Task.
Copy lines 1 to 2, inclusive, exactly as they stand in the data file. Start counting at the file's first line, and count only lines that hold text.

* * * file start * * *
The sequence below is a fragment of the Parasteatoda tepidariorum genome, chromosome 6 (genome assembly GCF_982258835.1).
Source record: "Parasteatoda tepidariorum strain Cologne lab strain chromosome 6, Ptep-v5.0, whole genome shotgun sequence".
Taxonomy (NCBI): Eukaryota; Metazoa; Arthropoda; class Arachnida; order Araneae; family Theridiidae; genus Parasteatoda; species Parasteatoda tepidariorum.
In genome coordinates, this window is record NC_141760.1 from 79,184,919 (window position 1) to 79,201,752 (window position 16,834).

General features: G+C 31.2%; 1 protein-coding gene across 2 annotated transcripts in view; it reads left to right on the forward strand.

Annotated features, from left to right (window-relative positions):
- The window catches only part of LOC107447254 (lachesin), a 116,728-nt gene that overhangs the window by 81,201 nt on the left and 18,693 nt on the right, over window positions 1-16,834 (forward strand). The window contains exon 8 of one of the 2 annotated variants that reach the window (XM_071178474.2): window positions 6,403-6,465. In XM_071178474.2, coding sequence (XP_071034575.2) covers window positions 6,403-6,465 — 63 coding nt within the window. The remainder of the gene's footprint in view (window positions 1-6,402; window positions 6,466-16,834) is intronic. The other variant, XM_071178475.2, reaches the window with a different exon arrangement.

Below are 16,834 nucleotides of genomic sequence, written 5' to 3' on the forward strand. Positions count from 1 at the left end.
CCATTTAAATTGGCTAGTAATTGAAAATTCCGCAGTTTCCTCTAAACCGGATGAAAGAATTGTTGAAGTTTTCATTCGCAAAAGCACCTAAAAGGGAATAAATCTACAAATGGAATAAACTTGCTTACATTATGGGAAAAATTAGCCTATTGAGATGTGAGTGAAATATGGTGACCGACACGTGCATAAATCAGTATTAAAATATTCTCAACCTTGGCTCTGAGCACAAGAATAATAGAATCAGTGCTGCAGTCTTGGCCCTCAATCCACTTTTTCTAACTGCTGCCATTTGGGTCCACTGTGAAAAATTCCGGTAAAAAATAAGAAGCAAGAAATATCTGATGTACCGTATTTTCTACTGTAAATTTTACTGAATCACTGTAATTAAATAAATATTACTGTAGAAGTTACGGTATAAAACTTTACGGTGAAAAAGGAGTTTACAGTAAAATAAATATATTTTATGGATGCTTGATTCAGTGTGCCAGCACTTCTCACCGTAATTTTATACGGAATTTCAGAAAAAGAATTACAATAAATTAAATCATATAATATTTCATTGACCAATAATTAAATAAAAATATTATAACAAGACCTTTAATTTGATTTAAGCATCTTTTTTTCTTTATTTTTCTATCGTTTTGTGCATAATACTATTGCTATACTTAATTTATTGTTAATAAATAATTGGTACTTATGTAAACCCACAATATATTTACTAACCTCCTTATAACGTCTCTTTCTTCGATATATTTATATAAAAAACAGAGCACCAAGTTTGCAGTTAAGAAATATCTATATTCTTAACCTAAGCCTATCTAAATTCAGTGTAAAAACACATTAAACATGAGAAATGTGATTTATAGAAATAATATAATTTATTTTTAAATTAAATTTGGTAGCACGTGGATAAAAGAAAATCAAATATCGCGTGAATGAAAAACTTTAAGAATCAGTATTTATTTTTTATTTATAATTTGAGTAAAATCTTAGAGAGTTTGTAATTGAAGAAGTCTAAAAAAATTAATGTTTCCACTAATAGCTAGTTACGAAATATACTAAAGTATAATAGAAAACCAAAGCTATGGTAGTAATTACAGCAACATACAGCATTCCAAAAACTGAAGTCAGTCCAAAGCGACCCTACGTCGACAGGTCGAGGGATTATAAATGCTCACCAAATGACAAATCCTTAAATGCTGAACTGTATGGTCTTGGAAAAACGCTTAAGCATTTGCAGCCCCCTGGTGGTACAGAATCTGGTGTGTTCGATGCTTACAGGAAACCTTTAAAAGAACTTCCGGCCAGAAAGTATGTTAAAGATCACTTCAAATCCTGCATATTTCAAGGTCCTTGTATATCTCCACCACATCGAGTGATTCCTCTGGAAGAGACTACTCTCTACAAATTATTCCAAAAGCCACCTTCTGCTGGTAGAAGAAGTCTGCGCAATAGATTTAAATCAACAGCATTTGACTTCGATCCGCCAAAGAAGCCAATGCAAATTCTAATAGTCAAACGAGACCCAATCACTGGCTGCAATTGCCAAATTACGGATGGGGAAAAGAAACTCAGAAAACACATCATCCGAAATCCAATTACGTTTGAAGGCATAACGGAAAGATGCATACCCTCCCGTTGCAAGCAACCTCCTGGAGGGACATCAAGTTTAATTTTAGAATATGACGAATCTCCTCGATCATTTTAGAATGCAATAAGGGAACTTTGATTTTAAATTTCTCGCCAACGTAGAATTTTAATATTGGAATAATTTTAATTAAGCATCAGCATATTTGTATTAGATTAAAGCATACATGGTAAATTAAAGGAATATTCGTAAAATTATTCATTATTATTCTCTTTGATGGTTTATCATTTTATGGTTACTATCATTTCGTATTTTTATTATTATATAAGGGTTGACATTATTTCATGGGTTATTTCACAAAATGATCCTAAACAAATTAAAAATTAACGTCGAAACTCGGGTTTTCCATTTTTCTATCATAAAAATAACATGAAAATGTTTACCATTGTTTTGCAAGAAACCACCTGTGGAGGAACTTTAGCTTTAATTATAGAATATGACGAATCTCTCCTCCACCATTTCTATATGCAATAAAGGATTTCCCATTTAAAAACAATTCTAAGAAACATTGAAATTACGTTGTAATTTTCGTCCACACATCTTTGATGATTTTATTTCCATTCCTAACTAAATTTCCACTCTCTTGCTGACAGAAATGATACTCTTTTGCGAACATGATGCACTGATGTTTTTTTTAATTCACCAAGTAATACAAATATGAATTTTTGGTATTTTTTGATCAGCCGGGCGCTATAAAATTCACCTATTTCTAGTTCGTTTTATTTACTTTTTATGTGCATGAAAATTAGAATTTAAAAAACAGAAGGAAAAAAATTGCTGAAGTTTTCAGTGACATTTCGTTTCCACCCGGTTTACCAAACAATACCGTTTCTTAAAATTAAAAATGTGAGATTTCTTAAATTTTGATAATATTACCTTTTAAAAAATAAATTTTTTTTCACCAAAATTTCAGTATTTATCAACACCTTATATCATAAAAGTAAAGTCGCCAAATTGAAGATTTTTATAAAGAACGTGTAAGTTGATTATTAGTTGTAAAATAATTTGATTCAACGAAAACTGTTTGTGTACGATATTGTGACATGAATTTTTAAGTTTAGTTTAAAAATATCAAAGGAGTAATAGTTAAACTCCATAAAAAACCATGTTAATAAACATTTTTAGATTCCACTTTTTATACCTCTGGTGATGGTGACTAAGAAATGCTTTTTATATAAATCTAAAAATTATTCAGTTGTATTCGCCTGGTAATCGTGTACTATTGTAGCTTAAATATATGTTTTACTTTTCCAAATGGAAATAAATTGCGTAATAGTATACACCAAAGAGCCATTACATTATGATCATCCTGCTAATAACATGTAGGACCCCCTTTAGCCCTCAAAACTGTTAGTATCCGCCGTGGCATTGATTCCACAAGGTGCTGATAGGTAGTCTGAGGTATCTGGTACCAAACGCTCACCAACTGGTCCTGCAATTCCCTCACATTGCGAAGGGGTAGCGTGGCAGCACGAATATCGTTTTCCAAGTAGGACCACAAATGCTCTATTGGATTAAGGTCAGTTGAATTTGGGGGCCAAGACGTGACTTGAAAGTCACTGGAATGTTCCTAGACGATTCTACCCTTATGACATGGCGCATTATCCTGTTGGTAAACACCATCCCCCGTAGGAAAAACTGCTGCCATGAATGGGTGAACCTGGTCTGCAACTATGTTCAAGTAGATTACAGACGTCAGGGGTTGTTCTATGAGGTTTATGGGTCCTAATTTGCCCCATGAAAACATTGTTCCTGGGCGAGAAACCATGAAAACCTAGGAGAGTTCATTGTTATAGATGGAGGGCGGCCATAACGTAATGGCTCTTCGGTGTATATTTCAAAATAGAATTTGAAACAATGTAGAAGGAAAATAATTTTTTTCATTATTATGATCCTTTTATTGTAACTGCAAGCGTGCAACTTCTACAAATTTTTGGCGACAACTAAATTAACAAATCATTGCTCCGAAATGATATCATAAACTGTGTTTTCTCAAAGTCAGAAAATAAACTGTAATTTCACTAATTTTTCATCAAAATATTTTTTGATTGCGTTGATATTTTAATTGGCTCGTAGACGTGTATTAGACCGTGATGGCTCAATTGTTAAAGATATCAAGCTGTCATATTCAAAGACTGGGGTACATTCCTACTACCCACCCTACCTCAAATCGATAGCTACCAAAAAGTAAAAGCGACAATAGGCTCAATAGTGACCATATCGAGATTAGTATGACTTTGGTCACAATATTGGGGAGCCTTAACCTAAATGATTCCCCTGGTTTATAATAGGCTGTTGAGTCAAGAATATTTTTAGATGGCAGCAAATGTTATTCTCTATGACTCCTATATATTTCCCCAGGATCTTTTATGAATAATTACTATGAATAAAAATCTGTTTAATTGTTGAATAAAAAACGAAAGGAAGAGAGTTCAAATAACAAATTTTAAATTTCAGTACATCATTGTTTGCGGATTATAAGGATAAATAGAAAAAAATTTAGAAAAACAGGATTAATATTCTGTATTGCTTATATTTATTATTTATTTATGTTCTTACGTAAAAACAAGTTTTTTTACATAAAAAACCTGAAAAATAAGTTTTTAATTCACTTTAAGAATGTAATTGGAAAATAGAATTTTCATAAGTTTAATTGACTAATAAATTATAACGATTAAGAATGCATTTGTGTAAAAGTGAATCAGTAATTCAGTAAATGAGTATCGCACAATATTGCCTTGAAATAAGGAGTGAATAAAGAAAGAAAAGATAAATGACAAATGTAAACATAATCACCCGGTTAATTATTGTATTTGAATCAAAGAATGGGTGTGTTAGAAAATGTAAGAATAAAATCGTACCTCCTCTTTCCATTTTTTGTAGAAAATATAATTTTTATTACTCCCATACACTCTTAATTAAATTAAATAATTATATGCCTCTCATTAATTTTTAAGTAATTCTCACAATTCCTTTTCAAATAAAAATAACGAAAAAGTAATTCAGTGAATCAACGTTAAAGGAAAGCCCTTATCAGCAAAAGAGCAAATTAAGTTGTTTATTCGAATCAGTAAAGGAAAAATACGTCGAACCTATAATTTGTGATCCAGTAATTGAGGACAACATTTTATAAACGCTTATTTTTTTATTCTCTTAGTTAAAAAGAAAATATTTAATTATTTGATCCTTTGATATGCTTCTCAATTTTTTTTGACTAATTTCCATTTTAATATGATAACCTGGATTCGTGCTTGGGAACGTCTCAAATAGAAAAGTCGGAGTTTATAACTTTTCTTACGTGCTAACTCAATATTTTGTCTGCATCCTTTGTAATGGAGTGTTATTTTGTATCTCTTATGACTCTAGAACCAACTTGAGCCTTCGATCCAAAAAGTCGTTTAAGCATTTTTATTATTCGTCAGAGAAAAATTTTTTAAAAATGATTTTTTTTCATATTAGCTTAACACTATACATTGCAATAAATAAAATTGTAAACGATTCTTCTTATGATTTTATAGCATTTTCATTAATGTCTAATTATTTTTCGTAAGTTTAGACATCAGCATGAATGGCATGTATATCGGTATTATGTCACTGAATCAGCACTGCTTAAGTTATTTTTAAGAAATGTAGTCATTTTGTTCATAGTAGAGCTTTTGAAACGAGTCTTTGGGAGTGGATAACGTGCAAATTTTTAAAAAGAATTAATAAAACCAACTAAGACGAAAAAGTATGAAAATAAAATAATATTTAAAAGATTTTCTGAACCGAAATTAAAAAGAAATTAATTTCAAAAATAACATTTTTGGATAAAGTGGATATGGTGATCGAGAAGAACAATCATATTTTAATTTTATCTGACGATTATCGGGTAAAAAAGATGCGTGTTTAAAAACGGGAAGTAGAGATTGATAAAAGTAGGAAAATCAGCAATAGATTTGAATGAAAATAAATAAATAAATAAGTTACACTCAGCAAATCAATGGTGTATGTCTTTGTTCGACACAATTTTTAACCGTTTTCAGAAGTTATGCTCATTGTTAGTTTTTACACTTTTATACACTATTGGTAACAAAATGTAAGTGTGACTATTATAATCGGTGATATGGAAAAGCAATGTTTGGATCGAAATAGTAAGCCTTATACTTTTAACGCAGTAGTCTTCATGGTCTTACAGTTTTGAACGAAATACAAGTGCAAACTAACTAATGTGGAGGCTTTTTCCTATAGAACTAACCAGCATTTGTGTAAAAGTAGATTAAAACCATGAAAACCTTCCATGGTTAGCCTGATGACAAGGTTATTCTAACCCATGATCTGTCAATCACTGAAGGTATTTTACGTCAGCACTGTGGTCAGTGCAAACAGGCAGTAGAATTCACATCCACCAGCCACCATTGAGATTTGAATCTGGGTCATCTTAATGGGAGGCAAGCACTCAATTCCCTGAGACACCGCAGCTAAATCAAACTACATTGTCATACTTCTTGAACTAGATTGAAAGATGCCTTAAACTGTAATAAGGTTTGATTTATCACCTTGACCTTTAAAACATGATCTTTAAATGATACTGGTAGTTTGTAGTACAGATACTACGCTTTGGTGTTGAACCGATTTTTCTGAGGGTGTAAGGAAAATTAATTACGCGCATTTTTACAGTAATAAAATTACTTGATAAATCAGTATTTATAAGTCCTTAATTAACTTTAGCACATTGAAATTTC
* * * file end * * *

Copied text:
The sequence below is a fragment of the Parasteatoda tepidariorum genome, chromosome 6 (genome assembly GCF_982258835.1).
Source record: "Parasteatoda tepidariorum strain Cologne lab strain chromosome 6, Ptep-v5.0, whole genome shotgun sequence".